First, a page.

'Proceed with caution'
Toronto-Dominion Bank is flashing “cautionary yellow” warning signals about the frothy nature of the Toronto and Vancouver housing markets.
And given that yellow comes in different shades, Toronto is more worrisome than Vancouver, TD economists Derek Burleton and Diana Petramala warned in a new study of the two markets.
To be clear, Mr. Burleton, TD’s deputy chief economist, and Ms. Petramala aren’t forecasting a crash. Rather, the bottom line is to “proceed with caution” as they project a soft landing.
“When we put it all together, key housing indicators on balance continue to highlight the vulnerability of the Toronto and Vancouver housing markets to a significant correction in activity and prices,” they said.
“In light of its hotter price performance over the past three to five years and greater supply risk, this vulnerability appears to be comparatively high in the Toronto market,” they added.
“Still, even in Toronto, the same metrics would assign a ‘medium’ rather than ‘high’ risk to the kind of painful and disorderly price adjustment that was endured in the United States a half-decade ago.”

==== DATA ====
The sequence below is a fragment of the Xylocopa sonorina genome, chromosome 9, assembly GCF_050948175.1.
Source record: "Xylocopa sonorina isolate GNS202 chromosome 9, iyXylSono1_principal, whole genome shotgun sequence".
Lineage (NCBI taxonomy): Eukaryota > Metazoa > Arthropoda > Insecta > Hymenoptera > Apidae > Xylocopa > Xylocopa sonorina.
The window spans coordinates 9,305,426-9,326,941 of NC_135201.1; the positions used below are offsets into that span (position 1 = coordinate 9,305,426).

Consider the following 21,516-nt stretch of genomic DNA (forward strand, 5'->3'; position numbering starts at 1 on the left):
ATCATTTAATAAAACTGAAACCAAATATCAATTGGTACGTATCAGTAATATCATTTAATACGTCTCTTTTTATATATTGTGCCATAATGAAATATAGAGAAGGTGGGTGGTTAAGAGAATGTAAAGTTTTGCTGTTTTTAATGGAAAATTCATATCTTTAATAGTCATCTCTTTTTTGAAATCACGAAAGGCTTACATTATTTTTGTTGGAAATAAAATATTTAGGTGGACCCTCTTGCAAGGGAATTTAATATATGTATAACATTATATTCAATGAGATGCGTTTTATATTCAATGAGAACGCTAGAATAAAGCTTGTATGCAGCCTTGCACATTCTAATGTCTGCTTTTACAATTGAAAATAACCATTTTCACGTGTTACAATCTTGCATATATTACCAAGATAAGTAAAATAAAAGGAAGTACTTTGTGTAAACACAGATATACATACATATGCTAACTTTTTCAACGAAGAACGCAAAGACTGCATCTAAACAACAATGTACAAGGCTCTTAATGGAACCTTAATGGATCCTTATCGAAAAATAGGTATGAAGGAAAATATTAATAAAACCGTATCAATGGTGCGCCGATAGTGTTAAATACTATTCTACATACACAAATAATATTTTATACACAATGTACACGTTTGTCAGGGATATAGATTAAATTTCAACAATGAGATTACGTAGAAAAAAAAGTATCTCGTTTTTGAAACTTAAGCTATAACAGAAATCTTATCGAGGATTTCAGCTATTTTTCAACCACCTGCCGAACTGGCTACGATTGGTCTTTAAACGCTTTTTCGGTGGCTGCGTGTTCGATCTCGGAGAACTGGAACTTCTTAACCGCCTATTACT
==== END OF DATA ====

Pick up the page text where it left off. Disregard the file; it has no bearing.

The TD economists looked at a variety of measures, seen in the chart above, in their “housing market risk monitor,” noting that the run-up in prices in the greater Toronto and Vancouver areas has sparked further talk of a bubble.
“While the metrics provide some contrasting signals both within and across the two markets, the balance of evidence places the risk of a steep and painful price adjustment in the medium-to-moderate camp,” they said.
“Put another way, indicators are generally flashing a cautionary yellow rather than green (low risk) or red (high risk).”
They expect a “moderation” in the market in the current second half of this year and into next year, but there’s a warning there:
“To the extent that the Toronto and Vancouver markets continue to gain strength in the coming months, the risk profile would rise in tandem. As such, a close monitoring of incoming data for signs of further froth accumulation will be critical.”